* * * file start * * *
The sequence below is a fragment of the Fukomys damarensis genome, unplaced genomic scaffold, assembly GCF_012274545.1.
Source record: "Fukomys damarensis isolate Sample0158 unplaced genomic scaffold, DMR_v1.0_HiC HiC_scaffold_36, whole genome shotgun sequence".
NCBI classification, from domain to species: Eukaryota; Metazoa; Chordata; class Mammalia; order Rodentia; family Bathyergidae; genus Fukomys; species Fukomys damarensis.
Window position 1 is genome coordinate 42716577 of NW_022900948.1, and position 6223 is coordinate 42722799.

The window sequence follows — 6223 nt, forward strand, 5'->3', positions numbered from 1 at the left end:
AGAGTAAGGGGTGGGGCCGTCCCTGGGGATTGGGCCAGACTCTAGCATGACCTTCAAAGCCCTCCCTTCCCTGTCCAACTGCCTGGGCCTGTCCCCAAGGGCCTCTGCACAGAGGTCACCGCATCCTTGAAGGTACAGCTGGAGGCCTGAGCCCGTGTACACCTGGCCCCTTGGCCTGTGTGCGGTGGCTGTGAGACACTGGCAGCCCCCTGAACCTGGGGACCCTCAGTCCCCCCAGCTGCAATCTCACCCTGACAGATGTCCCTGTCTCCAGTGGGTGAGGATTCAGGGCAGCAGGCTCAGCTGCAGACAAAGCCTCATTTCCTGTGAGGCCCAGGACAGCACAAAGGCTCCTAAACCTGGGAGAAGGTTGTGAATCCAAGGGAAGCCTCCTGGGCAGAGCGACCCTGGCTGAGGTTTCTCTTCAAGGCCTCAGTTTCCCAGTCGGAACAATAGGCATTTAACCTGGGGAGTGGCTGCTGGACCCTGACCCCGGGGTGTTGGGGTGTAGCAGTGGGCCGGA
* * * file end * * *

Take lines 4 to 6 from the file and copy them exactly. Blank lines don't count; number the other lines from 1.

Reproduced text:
Window position 1 is genome coordinate 42716577 of NW_022900948.1, and position 6223 is coordinate 42722799.

The window sequence follows — 6223 nt, forward strand, 5'->3', positions numbered from 1 at the left end:
AGAGTAAGGGGTGGGGCCGTCCCTGGGGATTGGGCCAGACTCTAGCATGACCTTCAAAGCCCTCCCTTCCCTGTCCAACTGCCTGGGCCTGTCCCCAAGGGCCTCTGCACAGAGGTCACCGCATCCTTGAAGGTACAGCTGGAGGCCTGAGCCCGTGTACACCTGGCCCCTTGGCCTGTGTGCGGTGGCTGTGAGACACTGGCAGCCCCCTGAACCTGGGGACCCTCAGTCCCCCCAGCTGCAATCTCACCCTGACAGATGTCCCTGTCTCCAGTGGGTGAGGATTCAGGGCAGCAGGCTCAGCTGCAGACAAAGCCTCATTTCCTGTGAGGCCCAGGACAGCACAAAGGCTCCTAAACCTGGGAGAAGGTTGTGAATCCAAGGGAAGCCTCCTGGGCAGAGCGACCCTGGCTGAGGTTTCTCTTCAAGGCCTCAGTTTCCCAGTCGGAACAATAGGCATTTAACCTGGGGAGTGGCTGCTGGACCCTGACCCCGGGGTGTTGGGGTGTAGCAGTGGGCCGGA